From the Nineties to present-day, many things have changed for you: tell us about a memorable moment for the band.
Well, I guess touring with David Bowie across America: we travelled with him for about one month in 2004 and it has been pretty exciting I have to say. I remember him watching us playing, he was such a lovely guy.
Who are the Stereophonics today?
We are a band very comfortable in their own skin, it took time to reach this status but we feel good in doing what we do. When you first start all the energy you have is in doing music and when you start being successful people take a lot of this energy and it happens you forget what you are doing exactly. In the last 5/8 years with the last 3 albums we really found the groove we were looking at. There’s also a new great energy coming from a younger audience that discovered the band and that becomes exciting when you have been around for about 20 years. You feel confident and relevant in a different way.
Everyone is doing collaborations nowadays. An artist you would like to collaborate with for example?
I think collaborations have to happen in a very natural way and in these days lots of people put together the business element; for me there are a lot of cool artists but again I look forward to doing something that comes in a spontaneous way so at the moment I don’t have anyone particularly in mind. We have done a lot of charity shows that did work pretty well with great artists like Iggy Pop, The Rolling Stones, Paul Weller even if it was not a recorded studio album.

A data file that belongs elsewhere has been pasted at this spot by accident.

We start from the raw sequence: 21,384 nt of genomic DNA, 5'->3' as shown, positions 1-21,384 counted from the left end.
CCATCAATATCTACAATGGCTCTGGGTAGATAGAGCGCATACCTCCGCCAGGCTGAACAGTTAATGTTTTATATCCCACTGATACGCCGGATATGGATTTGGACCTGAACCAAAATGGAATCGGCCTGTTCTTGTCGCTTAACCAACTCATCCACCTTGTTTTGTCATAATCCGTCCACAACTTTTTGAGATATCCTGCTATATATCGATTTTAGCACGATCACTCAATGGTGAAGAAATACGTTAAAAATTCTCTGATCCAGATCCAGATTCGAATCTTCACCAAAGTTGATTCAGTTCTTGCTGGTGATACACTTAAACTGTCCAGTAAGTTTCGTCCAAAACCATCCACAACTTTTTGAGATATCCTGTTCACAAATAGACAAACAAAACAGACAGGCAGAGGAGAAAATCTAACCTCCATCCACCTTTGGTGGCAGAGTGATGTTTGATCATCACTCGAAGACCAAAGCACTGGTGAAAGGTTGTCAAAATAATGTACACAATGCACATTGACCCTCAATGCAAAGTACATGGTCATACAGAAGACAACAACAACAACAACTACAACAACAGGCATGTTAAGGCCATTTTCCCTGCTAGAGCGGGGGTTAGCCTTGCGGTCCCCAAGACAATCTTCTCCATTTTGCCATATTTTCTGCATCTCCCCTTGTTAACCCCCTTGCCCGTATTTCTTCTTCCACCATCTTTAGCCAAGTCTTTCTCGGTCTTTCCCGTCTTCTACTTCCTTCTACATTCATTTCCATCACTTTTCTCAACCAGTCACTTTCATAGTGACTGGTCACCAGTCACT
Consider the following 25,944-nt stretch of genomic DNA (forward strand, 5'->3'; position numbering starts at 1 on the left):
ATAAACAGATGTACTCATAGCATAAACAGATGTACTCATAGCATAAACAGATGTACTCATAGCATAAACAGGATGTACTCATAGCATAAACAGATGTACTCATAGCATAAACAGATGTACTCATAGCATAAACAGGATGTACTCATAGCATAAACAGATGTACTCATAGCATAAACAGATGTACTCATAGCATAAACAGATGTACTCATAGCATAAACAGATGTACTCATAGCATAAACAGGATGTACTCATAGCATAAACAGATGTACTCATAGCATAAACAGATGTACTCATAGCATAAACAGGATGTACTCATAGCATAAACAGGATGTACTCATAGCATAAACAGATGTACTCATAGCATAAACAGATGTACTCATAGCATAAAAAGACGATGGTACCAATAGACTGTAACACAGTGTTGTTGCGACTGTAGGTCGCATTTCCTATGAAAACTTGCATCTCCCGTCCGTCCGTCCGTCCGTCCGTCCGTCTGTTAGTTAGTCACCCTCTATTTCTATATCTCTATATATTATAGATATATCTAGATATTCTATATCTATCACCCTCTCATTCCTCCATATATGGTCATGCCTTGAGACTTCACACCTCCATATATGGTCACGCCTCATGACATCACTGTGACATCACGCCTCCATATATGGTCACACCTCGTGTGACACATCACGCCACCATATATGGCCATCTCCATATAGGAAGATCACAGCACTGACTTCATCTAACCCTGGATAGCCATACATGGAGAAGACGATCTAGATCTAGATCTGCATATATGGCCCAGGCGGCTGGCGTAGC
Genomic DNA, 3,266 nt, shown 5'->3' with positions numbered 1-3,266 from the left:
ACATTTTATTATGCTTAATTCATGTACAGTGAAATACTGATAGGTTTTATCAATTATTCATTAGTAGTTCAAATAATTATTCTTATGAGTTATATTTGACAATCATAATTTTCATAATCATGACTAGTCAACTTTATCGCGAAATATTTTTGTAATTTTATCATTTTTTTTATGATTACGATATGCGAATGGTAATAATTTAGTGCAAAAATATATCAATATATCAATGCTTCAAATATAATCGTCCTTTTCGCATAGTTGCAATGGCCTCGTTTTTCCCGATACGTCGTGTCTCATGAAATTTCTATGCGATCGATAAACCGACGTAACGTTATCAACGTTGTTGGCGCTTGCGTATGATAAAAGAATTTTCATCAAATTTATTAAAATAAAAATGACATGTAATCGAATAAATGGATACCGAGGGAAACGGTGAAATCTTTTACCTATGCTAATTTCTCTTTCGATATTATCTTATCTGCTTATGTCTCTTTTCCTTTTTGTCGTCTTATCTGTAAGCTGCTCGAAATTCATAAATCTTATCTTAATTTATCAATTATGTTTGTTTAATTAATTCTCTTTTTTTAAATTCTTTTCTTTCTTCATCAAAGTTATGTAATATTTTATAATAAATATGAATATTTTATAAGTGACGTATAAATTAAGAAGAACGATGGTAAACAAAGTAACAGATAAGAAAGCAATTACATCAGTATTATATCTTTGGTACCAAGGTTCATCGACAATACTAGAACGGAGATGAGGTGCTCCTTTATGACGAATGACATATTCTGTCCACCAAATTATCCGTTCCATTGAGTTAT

“Maybe tomorrow” is an unforgettable single (it was actually the soundtrack of my twenties!) spreading a sound made of hope. What do you hope for tomorrow?
That song means a lot to me as well. You know, everybody goes through troubles and worries in life, not every day is clear in your mind. So I wish for a tomorrow to be clear (laughs). I wrote it in 2002 or something and I still got the book where I wrote it. It is a very meaningful song and when I play it I can see it’s meaningful also for other people.
“Scream Above the Sounds” is your tenth album, released last year. Did it meet your expectations?
We normally release an album every 18 months and I already played it for a year now: I think the record was received very well live, it was relevant in the music chart and it feels good to be no. 1 or 2 for a while. In any case it’s important for us not to be considered a band from the Nineties as we had just 2 albums in that period of time. It’s about making new music and moving forward for us. By the way, I enjoy making new records!
Something I’m curious about: do you have a ritual before a concert?
We have a small warm-up room where we play cover versions just to get us in the mood of the show, have a couple of drinks, etc.
Any special drink?
Well, I like a glass of red wine or maybe a vodka, depends if I feel sleepy (he laughs). Maybe coffee sometimes (laughs again).
Where are you off next?
Munich first and then Berlin.
And in what city would you like to play? Maybe a special place, like you did for the latest charity shows?
There’s a foundation for teenagers with cancer and it’s a charity we work a lot with to support. It’s something we like to do and brings us to play in special places.
Thanks for your time, Kelly.
Thank you for the chat!
Interview by Maria Campadel
Special thanks to Valentina Marcandelli @ Warner Music